Sen. Orrin Hatch (R-Utah) barked at female sex-crime victims, “Grow up!” He called Christine Blasey Ford a “pleasing” witness. He shooed women away with a flick of his wrist. Hatch also posted “an uncorroborated account from a Utah man questioning the legitimacy and sexual preferences” of Julie Swetnick, one of Brett M. Kavanaugh’s accusers. The Salt Lake Tribune editorial board raked him over the coals:
The despicable attack launched by Sen. Orrin Hatch and the Senate Judiciary Committee — more precisely, the Republicans on that committee — on one of the women who has accused Supreme Court nominee Brett Kavanaugh of sexual assault is a textbook example of why more victims do not come forward.
Worse, it betrays a positively medieval attitude toward all women as sex objects who cannot be believed or taken seriously.
Not a single Republican spoke up to criticize him. One would think someone would point out that he brought dishonor on himself, his party and the Senate. But clearly Republicans take no umbrage at such conduct.
Senate Judiciary Committee Chairman Charles E. Grassley (R-Iowa) attempted to excuse the lack of a single Republican woman — ever — on the Judiciary Committee. “It’s a lot of work — maybe they don’t want to do it.”
Kavanaugh snapped and sneered at female senators on the Judiciary Committee. Republicans didn’t bat an eye or hold it against him. He was just mad, you see.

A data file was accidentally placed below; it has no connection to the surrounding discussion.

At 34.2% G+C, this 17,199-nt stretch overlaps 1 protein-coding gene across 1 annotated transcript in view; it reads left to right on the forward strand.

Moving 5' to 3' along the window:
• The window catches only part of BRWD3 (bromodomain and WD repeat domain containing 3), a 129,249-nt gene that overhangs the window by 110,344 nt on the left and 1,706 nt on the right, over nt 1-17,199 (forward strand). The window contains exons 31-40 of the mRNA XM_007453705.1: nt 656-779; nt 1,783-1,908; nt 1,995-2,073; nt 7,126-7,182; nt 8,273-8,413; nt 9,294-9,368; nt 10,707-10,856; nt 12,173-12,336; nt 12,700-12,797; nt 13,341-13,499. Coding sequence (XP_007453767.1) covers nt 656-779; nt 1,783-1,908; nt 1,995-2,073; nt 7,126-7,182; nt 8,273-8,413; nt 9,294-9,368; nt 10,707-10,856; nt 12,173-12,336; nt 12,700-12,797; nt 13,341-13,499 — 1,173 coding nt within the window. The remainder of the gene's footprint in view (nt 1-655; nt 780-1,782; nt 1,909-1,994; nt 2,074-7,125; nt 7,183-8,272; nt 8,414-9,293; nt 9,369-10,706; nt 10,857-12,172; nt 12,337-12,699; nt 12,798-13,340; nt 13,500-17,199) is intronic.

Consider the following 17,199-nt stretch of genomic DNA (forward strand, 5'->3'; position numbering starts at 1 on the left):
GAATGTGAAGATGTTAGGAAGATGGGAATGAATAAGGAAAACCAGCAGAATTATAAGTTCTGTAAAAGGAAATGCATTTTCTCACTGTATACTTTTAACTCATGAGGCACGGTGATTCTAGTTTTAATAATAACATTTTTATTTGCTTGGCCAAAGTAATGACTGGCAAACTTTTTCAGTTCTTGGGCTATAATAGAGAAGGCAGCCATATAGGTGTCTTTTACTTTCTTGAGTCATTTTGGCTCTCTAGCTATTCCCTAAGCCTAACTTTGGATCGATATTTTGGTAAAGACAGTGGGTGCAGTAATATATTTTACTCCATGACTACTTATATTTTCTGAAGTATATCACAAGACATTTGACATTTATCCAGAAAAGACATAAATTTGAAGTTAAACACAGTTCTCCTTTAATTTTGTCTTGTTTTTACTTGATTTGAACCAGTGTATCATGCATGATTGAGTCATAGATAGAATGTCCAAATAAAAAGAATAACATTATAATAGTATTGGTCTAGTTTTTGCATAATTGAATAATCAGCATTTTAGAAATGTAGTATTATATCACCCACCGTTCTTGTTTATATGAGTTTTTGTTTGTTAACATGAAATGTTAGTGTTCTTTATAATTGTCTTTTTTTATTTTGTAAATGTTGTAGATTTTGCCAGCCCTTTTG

President Trump repeated the calumny that if the attack was “as bad” as Ford said she’d have gone to the police. He declared it was a “scary time” for young men. He openly mocked Ford at a rally to gin up his base’s anger. Republican apologists said he was just explaining the facts. He actually misrepresented her testimony, falsely claiming she couldn’t recall many facts — the neighborhood of the house where she was attacked.
William Saletan called out Trump and his defenders: “It’s true that Ford can’t recall important details about place and time. It’s true that she can’t recall how she got to the house or how she left. It’s true that every accused person is entitled to a presumption of innocence. But Trump’s portrayal of Ford’s testimony wasn’t true. It was a pack of lies. And people who defend it, like Lindsey Graham, are liars too.”
Special Counsel Bob Mueller has two pathways to proceed against President Trump if he uncovers serious wrongdoing by the President, former independent counsel Ken Starr told VICE News.
Mueller can either refer his findings to Congress for impeachment — as Starr did with former President Bill Clinton in 1998. Or Mueller can wait for Trump’s presidency to end, and indict Trump afterwards, Starr said.
Starr said he believes that the law does permit a sitting president to face a criminal indictment. But longstanding DOJ policy against charging a sitting president will keep Mueller from charging Trump while in office, Starr predicted — no matter what the special counsel’s investigation into Trump’s links to Russia finds.
Unlike many observers, Starr himself has real-world experience in making such decisions. In 1998, he sent an explosive report to Congress, dubbed the Starr Report, that laid out 11 “grounds” for impeaching Clinton, including perjury, obstruction of justice, witness-tampering and abuse of power.